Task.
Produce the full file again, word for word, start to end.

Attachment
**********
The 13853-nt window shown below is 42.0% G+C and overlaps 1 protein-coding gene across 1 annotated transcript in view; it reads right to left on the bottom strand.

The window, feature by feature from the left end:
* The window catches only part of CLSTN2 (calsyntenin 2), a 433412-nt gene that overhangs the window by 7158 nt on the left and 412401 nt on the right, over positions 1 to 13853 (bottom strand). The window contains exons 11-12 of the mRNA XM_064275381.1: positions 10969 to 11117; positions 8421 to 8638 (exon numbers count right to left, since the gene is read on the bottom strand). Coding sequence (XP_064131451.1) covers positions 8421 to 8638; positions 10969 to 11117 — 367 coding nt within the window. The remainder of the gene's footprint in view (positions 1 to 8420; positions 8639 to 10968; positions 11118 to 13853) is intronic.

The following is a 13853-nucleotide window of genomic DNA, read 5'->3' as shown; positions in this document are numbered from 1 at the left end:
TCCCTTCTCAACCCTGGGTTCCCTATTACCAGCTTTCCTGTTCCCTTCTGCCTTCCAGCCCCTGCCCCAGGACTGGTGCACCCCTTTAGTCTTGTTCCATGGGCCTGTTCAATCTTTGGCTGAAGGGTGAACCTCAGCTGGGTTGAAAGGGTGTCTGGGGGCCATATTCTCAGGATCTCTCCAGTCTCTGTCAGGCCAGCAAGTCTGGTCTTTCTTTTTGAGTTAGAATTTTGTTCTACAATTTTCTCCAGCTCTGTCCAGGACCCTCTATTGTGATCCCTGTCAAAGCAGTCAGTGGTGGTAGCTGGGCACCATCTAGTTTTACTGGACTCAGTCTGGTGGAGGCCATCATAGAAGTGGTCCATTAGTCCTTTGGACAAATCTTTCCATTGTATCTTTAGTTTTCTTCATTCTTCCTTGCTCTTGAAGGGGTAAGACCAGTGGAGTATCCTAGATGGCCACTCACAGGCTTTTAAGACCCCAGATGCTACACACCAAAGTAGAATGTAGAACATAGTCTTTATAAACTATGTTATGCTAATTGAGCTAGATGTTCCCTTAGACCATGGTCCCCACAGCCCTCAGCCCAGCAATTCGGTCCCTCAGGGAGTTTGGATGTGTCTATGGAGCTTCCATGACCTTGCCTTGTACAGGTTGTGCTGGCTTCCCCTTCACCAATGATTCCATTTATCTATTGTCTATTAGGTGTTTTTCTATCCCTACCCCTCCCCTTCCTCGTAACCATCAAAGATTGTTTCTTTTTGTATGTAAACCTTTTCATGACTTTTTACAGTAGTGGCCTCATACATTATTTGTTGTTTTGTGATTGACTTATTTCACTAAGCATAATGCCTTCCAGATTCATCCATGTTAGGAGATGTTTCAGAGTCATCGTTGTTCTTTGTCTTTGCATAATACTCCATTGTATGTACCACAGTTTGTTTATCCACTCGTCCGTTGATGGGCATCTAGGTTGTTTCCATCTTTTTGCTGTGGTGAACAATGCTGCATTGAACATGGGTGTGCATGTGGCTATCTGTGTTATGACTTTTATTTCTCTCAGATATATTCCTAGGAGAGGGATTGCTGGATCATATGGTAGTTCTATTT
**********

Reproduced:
The 13853-nt window shown below is 42.0% G+C and overlaps 1 protein-coding gene across 1 annotated transcript in view; it reads right to left on the bottom strand.

The window, feature by feature from the left end:
* The window catches only part of CLSTN2 (calsyntenin 2), a 433412-nt gene that overhangs the window by 7158 nt on the left and 412401 nt on the right, over positions 1 to 13853 (bottom strand). The window contains exons 11-12 of the mRNA XM_064275381.1: positions 10969 to 11117; positions 8421 to 8638 (exon numbers count right to left, since the gene is read on the bottom strand). Coding sequence (XP_064131451.1) covers positions 8421 to 8638; positions 10969 to 11117 — 367 coding nt within the window. The remainder of the gene's footprint in view (positions 1 to 8420; positions 8639 to 10968; positions 11118 to 13853) is intronic.

The following is a 13853-nucleotide window of genomic DNA, read 5'->3' as shown; positions in this document are numbered from 1 at the left end:
TCCCTTCTCAACCCTGGGTTCCCTATTACCAGCTTTCCTGTTCCCTTCTGCCTTCCAGCCCCTGCCCCAGGACTGGTGCACCCCTTTAGTCTTGTTCCATGGGCCTGTTCAATCTTTGGCTGAAGGGTGAACCTCAGCTGGGTTGAAAGGGTGTCTGGGGGCCATATTCTCAGGATCTCTCCAGTCTCTGTCAGGCCAGCAAGTCTGGTCTTTCTTTTTGAGTTAGAATTTTGTTCTACAATTTTCTCCAGCTCTGTCCAGGACCCTCTATTGTGATCCCTGTCAAAGCAGTCAGTGGTGGTAGCTGGGCACCATCTAGTTTTACTGGACTCAGTCTGGTGGAGGCCATCATAGAAGTGGTCCATTAGTCCTTTGGACAAATCTTTCCATTGTATCTTTAGTTTTCTTCATTCTTCCTTGCTCTTGAAGGGGTAAGACCAGTGGAGTATCCTAGATGGCCACTCACAGGCTTTTAAGACCCCAGATGCTACACACCAAAGTAGAATGTAGAACATAGTCTTTATAAACTATGTTATGCTAATTGAGCTAGATGTTCCCTTAGACCATGGTCCCCACAGCCCTCAGCCCAGCAATTCGGTCCCTCAGGGAGTTTGGATGTGTCTATGGAGCTTCCATGACCTTGCCTTGTACAGGTTGTGCTGGCTTCCCCTTCACCAATGATTCCATTTATCTATTGTCTATTAGGTGTTTTTCTATCCCTACCCCTCCCCTTCCTCGTAACCATCAAAGATTGTTTCTTTTTGTATGTAAACCTTTTCATGACTTTTTACAGTAGTGGCCTCATACATTATTTGTTGTTTTGTGATTGACTTATTTCACTAAGCATAATGCCTTCCAGATTCATCCATGTTAGGAGATGTTTCAGAGTCATCGTTGTTCTTTGTCTTTGCATAATACTCCATTGTATGTACCACAGTTTGTTTATCCACTCGTCCGTTGATGGGCATCTAGGTTGTTTCCATCTTTTTGCTGTGGTGAACAATGCTGCATTGAACATGGGTGTGCATGTGGCTATCTGTGTTATGACTTTTATTTCTCTCAGATATATTCCTAGGAGAGGGATTGCTGGATCATATGGTAGTTCTATTT